Tuesday, April 17, 2012

Is US imperialism ending? Kwasi Kwarteng thinks so. He may be wrong.

I've come across a New York Times op-ed by Kwasi Kwarteng, a member of the British parliament of Ghanaian descent. He expresses the idea that the United States is unable and unwilling to be a colonial power the way Britain was 100 years ago. He may ultimately be proven right about the US being unable to maintain its empire, and in much of the world he is arguably right about the US not being fully committed to empire. But in the region of the world where the United States is most active as a colonial power, the Middle East, he is completely wrong if he thinks there is any ambivalence about US control of policy in direct opposition to the ideas of democracy, popular accountability and local control.

Here is a link to the piece.
America’s position today reminds me of Britain’s situation in 1945. Deep in debt and committed to building its National Health Service and other accouterments of the welfare state, Britain no longer could afford to run an empire.

Moreover, Britain, which so proudly ruled the waves a generation ago, was tired; it lacked the willpower to pursue its imperial destiny. America’s role as an imperialist is even more fragile, as it never had Britain’s self-confident faith in its own imperial destiny. Americans have always been ambivalent about the role of global hegemon.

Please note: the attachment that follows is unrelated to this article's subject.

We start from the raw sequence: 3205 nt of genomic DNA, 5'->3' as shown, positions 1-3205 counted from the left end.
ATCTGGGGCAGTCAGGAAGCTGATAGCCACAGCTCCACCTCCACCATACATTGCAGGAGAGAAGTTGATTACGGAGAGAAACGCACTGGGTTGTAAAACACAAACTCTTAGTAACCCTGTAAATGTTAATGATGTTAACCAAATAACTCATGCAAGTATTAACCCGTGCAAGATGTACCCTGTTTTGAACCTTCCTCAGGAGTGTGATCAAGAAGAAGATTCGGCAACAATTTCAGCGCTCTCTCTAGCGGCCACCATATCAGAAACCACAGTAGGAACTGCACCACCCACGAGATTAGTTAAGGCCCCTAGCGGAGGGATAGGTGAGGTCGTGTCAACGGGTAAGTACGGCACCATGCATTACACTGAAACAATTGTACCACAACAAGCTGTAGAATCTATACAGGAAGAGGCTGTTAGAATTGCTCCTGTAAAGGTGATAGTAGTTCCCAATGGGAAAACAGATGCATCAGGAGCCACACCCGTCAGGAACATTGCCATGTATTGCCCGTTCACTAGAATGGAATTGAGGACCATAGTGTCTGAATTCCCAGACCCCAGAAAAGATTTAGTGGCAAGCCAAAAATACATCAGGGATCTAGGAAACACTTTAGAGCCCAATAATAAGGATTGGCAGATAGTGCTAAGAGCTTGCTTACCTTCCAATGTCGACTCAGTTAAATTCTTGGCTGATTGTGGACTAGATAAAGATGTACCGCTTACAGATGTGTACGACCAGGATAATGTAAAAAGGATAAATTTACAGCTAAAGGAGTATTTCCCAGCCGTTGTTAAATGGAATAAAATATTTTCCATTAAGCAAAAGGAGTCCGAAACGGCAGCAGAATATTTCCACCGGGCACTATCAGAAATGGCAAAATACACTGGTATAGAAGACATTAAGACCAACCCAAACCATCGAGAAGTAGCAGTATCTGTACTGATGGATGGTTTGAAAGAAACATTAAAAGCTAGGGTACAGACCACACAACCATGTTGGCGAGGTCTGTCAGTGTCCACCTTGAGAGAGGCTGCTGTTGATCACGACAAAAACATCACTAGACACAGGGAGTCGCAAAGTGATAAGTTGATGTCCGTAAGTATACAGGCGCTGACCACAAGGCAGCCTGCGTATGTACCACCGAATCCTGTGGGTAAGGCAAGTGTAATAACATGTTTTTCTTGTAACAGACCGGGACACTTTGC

The problem is that Israel is either not viable or just barely viable, not comfortably viable without a US empire in the region, and the US is committed to Israel being comfortably viable.

So the US is committed to an empire.

Saudi Arabia spends 2.5x what Israels spends on its military. If the voters of that country, who by a huge consensus consider Israel their primary adversary more than Iran, controlled policy then a Republic of Arabia would be militarily dominant over Israel and Israel would not be able to withstand Palestinian demands, vigorously supported externally, either for a full state (with an army) in all of the West Bank or for repatriation of descendents of the refugees.

Relatedly, what exactly is the dispute between the US and Iran based on? Why is it that Iran cannot have the nuclear capabilities Brazil can have? Without empire, the US can’t prevent Iran from reaching a position, even without any Republic of Arabia, from which it could aid the Palestinians in forcing a resolution to the dispute over Zionism that is unacceptable to supporters of Israel.

And of course, maybe most importantly, we are seeing now the US’ efforts to ensure that the voters of Egypt remain unable to direct Egypt’s foreign policy. Again empire, again Israel cannot prevent the Palestinians of Gaza from developing into a genuine strategic threat to Zionism without the an effective US empire overruling the potential voters of Egypt.

At least in the Middle East, the idea of the US as a reluctant, half-hearted or almost-voluntarily-declining empire is wrong. When Barack Obama says the US will do whatever it takes to ensure that Israel can overwhelm any potential threat, he is making as full throated and enthusiastic an endorsement of imperialism as Cecil Rhodes or Winston Churchill ever did.

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